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by G. Christopher Williams

9 May 2011

A few weeks ago the Moving Pixels podcast crew revisited 2007’s Portal in anticipation of the impending release of its sequel.

Well, the sequel has arrived, so we have gotten together once again to consider how well the follow up works in terms of its extended narrative and its various gameplay tweaks.

by G. Christopher Williams

2 May 2011

Given how much Dragon Age II occupied our thoughts on so many of our blogs in March, it seems inevitable that the Moving Pixels podcast crew would gather to discuss our varying takes on the game.

Despite its more limited geographical scope, Kirkwall is a game world well suited to an expanded discusssion.  Bioware’s ambitious efforts to tweak combat, experiment with narrative, and present one of the most inclusive casts in gaming are just a number of topics worth returning to in our expansive chat about the game.

by G. Christopher Williams

25 Apr 2011

Sometimes a tech problem requires a little strategy to resolve. With some trouble with a microphone among a few other snafus leaving us potentially unable to discuss our planned topic this week, gamers that we are, our solution was to turn this weeks show into a game by putting a little social media to work for us and treating this podcast as something a little more interactive than usual.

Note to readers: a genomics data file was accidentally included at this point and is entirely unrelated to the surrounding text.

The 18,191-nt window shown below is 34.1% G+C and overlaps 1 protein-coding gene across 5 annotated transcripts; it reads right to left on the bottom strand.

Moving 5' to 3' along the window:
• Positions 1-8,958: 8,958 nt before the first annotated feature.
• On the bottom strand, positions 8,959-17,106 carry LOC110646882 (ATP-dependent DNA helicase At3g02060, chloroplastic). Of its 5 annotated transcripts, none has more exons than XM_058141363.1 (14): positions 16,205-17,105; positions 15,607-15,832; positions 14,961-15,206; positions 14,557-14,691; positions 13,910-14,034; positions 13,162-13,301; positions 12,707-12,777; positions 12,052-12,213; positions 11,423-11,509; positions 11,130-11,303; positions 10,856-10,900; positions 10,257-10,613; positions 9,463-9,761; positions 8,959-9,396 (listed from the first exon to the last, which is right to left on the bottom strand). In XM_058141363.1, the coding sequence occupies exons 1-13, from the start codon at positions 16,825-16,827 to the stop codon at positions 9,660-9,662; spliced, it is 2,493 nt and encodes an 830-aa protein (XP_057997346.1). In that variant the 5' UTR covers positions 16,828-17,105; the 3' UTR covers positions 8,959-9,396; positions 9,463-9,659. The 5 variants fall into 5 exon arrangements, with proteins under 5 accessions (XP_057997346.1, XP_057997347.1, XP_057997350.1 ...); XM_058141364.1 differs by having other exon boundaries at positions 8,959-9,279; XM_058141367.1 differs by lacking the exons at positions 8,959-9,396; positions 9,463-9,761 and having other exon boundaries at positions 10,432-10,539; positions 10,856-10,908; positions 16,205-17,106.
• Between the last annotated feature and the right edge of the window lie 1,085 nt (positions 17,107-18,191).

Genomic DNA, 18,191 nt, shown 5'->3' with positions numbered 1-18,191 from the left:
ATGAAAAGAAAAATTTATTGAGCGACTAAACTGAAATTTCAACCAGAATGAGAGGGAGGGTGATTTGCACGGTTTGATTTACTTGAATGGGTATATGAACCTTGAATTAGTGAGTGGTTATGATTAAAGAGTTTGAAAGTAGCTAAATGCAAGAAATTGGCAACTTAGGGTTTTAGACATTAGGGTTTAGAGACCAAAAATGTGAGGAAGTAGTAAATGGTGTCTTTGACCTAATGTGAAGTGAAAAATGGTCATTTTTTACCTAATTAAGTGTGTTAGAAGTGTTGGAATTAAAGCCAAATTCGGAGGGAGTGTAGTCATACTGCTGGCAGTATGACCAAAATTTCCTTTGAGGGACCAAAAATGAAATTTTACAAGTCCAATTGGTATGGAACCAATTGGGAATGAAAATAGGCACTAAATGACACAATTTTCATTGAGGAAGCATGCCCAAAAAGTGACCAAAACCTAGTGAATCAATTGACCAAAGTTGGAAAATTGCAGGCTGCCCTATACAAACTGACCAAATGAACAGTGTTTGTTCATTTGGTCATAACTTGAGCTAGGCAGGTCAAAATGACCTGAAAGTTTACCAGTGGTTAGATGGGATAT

The result is this week’s experiment in podcasting, a show based on utter miscellany about gaming and gaming culture.  We sent a “voiceless” Kris Ligman out to Twitter to gather possible mini-topics for discussion this week related to gaming, and then, of course, arbitrarily assigned points to our podcasters ability for improvisationally riffing on said topics in short conversational bursts.

by G. Christopher Williams

18 Apr 2011

It was a shooter that was nothing like a shooter.  Given the imminent release of its sequel, the Moving Pixels podcast crew felt that it was time to take a step back into 2007’s Portal.

We tried to spare ourselves from just revisiting the old “cake is a lie” memes and the like and instead found ourselves revisting the tight pacing, innovative gameplay, and, oh yeah, we talk about the rivalry between GLaDOS and Chell.

by G. Christopher Williams

11 Apr 2011

At Tom’s suggestion, the Moving Pixels podcast crew decided to take a trip back in time to have a look at Jordan Mechner’s 1997 game, The Last Express.

A thriller/mystery packaged within the structure of a kind of much more interactive Choose Your Own Adventure, this point-and-click adventure is really not exactly like any of the genre categories that I just listed.  Featuring a very different approach to the concept of a video game script and some interesting ways of playing with time, The Last Express is quite unique, offering a very mature and very innovative approach to interactive storytelling worth mulling over even a decade later.

//Mixed media

The Hills Are Alive, But Nobody Else Is in 'The Happiness of the Katakuris'

// Short Ends and Leader

"Happiness of the Katakuris is one of Takashi Miike's oddest movies, and that's saying something.

READ the article